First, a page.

Sherlock Holmes and the Servants of Hell (Part Two)

Following on from our interview with Paul Kane, we can now present our review of his novel.

Sherlock Holmes and the Servants of Hell by Paul Kane, Solaris July 2016

384pp £7.99

Reviewed by Adrian Middleton

Servants of Hell is a book of two parts, the first being the intrusion of the Hellraiser mythos into the Victorian world of Sherlock Holmes and the second bringing characters from that world into the dark and bloodlit corridors of that part of Hell that is the Kingdom of the Cenobites. But readers should not expect to meet Pinhead or the creatures of the films – being set 18 years before the Great War, those familiar faces are if a later generation, allowing Kane to establish a very different Order of the Gash.

The first part of the book draws us into the world after Holmes has returned from the dead to a less than certain relationship with Watson. The demons that haunt the Great Detective threaten to consume him. Paul Kane plays the Sherlockian game well here, shaping the post-Reichenbach world into one which spins so many of those shadowy elements of Sherlock Holmes continuity into a sturdy web that launches Doyle’s heroes into a series of connected cases where the impossible cannot be eliminated.

There is, however, little detective work on display. It simply isn’t that kind of story. The trail of clues is so easy to follow that Watson gets to take the lead for a change, but beyond this the novel instead dwells upon the characters – on how Holmes is consumed by his obsessions while Watson, plagued by bereavement and the return of his friend, cannot help but be foolishly heroic, even in the absence of a decent plan.

That is the book’s one failing for me. Not quite so much for Holmes, whose single-mindedness makes his path inevitable, but for Watson there is a little too much steamrollering for my liking – most of his actions are shaped by the actions of those around him, and I was left feeling that he had no volition of his own throughout the story. In the first part it was simply a character flaw, but being separated from Holmes and forced instead to follow the path chosen by his hellish guides felt a little too simplistic for my tastes. Perhaps this is a result of the author juxtaposing the tropes of horror – and of the Hellraiser mythos in particular – against the traditional format of the the Holmesian mystery. Something has to give, and with the defeat of Moriarty behind him Holmes is in desperate need of a new obsession…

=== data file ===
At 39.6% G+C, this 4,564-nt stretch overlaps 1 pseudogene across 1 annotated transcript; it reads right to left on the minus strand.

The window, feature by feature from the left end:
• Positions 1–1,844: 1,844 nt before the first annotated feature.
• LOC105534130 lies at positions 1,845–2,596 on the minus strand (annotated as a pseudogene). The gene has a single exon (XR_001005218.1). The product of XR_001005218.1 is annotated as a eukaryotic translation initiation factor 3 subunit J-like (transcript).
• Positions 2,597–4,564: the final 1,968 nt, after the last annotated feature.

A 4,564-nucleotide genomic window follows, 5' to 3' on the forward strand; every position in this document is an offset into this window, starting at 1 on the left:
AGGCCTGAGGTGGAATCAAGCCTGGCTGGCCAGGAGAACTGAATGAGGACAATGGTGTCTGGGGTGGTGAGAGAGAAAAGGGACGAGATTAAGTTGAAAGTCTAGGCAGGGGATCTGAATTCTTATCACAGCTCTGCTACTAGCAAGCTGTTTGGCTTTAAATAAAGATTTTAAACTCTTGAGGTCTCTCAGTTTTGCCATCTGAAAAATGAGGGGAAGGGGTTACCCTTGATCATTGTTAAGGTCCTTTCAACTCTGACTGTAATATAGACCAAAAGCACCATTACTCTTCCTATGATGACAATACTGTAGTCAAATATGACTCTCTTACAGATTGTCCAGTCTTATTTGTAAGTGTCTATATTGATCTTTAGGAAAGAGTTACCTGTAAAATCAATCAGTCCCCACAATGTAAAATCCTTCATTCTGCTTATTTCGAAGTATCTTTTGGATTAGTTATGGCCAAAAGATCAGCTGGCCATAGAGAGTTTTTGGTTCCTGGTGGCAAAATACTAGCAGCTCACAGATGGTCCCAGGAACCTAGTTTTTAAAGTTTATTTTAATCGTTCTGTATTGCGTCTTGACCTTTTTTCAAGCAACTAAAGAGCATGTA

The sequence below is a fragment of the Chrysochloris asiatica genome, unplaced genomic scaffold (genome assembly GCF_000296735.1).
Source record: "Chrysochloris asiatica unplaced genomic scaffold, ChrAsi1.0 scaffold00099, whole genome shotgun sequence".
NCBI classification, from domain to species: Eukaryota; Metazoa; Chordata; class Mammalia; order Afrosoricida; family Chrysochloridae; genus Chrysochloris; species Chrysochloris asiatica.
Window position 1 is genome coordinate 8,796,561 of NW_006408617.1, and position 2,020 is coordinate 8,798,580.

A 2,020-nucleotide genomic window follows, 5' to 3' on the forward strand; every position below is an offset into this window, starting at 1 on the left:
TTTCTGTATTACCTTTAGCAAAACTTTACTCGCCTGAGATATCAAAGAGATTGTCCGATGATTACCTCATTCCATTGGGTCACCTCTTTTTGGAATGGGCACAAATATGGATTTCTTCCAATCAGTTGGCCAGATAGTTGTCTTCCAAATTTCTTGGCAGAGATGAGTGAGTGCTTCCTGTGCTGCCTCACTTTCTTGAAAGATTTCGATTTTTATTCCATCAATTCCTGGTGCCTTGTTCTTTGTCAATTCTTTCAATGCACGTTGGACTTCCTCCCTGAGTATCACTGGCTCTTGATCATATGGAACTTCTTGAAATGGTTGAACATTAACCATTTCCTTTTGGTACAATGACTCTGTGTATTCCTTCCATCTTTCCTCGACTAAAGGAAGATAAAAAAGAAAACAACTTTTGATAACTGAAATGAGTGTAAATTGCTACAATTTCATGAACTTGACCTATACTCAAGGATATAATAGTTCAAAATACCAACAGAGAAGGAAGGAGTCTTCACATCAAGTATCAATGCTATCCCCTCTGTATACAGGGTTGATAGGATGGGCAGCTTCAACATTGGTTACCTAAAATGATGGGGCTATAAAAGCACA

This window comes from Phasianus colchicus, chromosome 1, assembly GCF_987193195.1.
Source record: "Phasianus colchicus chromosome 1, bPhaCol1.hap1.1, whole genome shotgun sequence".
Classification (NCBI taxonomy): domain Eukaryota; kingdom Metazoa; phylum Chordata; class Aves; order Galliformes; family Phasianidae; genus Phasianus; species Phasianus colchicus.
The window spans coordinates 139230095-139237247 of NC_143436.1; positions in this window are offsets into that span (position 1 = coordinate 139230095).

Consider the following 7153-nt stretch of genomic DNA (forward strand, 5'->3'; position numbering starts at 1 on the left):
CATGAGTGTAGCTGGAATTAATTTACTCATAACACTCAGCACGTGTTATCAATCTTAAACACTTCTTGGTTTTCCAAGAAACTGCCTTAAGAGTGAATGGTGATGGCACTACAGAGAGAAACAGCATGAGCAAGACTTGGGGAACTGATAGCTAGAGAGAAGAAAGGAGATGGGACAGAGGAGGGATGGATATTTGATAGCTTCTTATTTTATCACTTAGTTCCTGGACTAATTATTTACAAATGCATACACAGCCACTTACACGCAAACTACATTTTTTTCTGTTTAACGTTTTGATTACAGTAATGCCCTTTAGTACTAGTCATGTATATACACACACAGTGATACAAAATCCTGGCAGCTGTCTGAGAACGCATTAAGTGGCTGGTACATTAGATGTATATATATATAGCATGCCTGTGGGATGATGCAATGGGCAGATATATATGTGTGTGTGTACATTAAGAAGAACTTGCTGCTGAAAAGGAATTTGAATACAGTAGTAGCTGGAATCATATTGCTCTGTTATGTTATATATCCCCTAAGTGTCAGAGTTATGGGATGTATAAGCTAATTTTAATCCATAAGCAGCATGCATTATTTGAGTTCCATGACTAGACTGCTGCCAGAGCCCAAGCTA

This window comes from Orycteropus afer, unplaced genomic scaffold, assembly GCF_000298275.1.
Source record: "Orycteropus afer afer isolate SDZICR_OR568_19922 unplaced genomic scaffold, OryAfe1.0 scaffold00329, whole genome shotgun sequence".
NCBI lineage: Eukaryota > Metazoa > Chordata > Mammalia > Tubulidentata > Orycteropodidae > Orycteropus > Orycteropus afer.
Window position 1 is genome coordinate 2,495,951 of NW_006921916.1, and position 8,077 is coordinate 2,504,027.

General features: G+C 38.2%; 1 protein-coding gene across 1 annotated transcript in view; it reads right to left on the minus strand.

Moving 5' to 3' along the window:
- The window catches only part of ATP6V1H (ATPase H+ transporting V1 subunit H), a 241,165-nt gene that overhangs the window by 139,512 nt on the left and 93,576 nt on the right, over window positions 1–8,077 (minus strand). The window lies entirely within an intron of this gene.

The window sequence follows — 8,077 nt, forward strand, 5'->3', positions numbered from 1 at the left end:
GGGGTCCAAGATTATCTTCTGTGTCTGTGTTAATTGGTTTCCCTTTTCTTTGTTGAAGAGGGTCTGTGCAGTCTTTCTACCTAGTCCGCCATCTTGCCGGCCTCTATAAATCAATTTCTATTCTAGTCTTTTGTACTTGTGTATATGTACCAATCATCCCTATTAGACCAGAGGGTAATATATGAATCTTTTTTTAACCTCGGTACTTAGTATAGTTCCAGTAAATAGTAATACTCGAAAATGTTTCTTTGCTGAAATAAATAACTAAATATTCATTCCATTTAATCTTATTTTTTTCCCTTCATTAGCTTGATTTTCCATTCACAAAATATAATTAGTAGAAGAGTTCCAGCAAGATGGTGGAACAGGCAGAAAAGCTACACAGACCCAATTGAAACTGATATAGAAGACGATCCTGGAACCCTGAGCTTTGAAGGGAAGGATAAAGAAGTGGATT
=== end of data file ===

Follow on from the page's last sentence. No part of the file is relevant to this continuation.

For this reason, upon passing into the second part of the book, I felt myself wishing more and more that Servants of Hell were a graphic novel, with so many cameos and characters (some new, some drawn from the Holmes canon, and others drawn from The Hellbound Heart/Hellraiser and from the Hellbound Hearts anthology by Kane and his wife/co-editor, Marie O’Regan) coming and going that the pace quickened to that of a pulp novel, and the visceral images being described were screaming for a storyboard artist to convert them into visuals. It would also make one hell of a nineties horror movie.

As a story based in part upon the works of Clive Barker I was finding myself drawing more comparisons between Cenobite society and Barker’s other army of grotesques, the Midianites of Cabal/Nightbreed. For Barker fans there are Easter-eggs aplenty, mostly unobtrusive and woven well into the fabric of the story. I shan’t spoil them here because, unlike in Holmes fiction where subtle facts are added as part of the ongoing game, they add to the wider tapestry of Barker’s creations. 

For Holmes fans the lack of mystery and the descent into the realms of the supernatural might be discomforting, but it is clear that great care was taken in placing the story so that its consequences reach both backward and forward across the canon, addressing many of those off-the-page mysteries beloved of the avid fan.

With the exception of a possible sequel, it certainly feels as if Servants of Hell is presented as Holmes’ one and only supernatural venture, which is as it should be. In fact, it is Holmes’ ability to accept what he sees as real that enables him to quickly come to terms with what he finds, and who he must overcome; and while Watson is no buffoon, I did find myself struggling to accept his character to quite the same degree.

I thoroughly enjoyed Servants of Hell – it was a fun, quick and unputdownable read, but I can’t help thinking that it draws much more from the cross-over comics phenomenon than from the literary or even cinematic. Epic comics did Pinhead vs. Marshal Law a few years ago, and I can’t help thinking that Servants of Hell should be adapted as the first of a new series of crossovers, with Alien, Batman, Conan, James Bond, Judge Dredd, Predator and a dozen other franchises queuing up to appear in the next volume.


Sherlock Holmes and the Servants of Hell (Part One)